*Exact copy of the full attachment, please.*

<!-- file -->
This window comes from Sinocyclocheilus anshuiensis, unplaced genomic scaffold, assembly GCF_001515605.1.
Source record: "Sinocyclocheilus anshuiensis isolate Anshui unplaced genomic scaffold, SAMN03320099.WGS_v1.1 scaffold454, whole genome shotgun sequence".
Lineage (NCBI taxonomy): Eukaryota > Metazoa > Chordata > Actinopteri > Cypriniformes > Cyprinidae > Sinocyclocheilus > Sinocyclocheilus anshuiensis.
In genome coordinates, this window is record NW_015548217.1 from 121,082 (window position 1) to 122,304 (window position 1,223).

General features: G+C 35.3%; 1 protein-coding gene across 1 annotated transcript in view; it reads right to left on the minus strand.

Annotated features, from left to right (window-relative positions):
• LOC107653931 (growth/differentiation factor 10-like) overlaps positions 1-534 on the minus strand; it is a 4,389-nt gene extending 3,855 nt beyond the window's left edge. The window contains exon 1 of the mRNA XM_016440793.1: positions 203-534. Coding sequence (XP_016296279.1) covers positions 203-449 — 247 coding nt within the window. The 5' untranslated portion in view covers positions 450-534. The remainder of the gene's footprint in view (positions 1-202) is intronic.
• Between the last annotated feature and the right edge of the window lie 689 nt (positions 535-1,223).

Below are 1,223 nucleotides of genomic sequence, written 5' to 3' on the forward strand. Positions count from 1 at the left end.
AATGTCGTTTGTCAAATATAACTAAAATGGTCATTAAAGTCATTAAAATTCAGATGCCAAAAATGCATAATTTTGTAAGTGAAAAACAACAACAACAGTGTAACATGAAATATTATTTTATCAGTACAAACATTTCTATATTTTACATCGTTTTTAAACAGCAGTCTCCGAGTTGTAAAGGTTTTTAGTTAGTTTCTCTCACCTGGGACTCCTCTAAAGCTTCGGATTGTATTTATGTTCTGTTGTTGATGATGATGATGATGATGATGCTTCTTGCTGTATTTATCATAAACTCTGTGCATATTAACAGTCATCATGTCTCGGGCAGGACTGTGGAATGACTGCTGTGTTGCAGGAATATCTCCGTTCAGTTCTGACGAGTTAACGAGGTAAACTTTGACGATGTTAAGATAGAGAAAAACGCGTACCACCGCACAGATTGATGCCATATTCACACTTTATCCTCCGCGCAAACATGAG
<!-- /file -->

This window comes from Sinocyclocheilus anshuiensis, unplaced genomic scaffold, assembly GCF_001515605.1.
Source record: "Sinocyclocheilus anshuiensis isolate Anshui unplaced genomic scaffold, SAMN03320099.WGS_v1.1 scaffold454, whole genome shotgun sequence".
Lineage (NCBI taxonomy): Eukaryota > Metazoa > Chordata > Actinopteri > Cypriniformes > Cyprinidae > Sinocyclocheilus > Sinocyclocheilus anshuiensis.
In genome coordinates, this window is record NW_015548217.1 from 121,082 (window position 1) to 122,304 (window position 1,223).

General features: G+C 35.3%; 1 protein-coding gene across 1 annotated transcript in view; it reads right to left on the minus strand.

Annotated features, from left to right (window-relative positions):
• LOC107653931 (growth/differentiation factor 10-like) overlaps positions 1-534 on the minus strand; it is a 4,389-nt gene extending 3,855 nt beyond the window's left edge. The window contains exon 1 of the mRNA XM_016440793.1: positions 203-534. Coding sequence (XP_016296279.1) covers positions 203-449 — 247 coding nt within the window. The 5' untranslated portion in view covers positions 450-534. The remainder of the gene's footprint in view (positions 1-202) is intronic.
• Between the last annotated feature and the right edge of the window lie 689 nt (positions 535-1,223).

Below are 1,223 nucleotides of genomic sequence, written 5' to 3' on the forward strand. Positions count from 1 at the left end.
AATGTCGTTTGTCAAATATAACTAAAATGGTCATTAAAGTCATTAAAATTCAGATGCCAAAAATGCATAATTTTGTAAGTGAAAAACAACAACAACAGTGTAACATGAAATATTATTTTATCAGTACAAACATTTCTATATTTTACATCGTTTTTAAACAGCAGTCTCCGAGTTGTAAAGGTTTTTAGTTAGTTTCTCTCACCTGGGACTCCTCTAAAGCTTCGGATTGTATTTATGTTCTGTTGTTGATGATGATGATGATGATGATGCTTCTTGCTGTATTTATCATAAACTCTGTGCATATTAACAGTCATCATGTCTCGGGCAGGACTGTGGAATGACTGCTGTGTTGCAGGAATATCTCCGTTCAGTTCTGACGAGTTAACGAGGTAAACTTTGACGATGTTAAGATAGAGAAAAACGCGTACCACCGCACAGATTGATGCCATATTCACACTTTATCCTCCGCGCAAACATGAG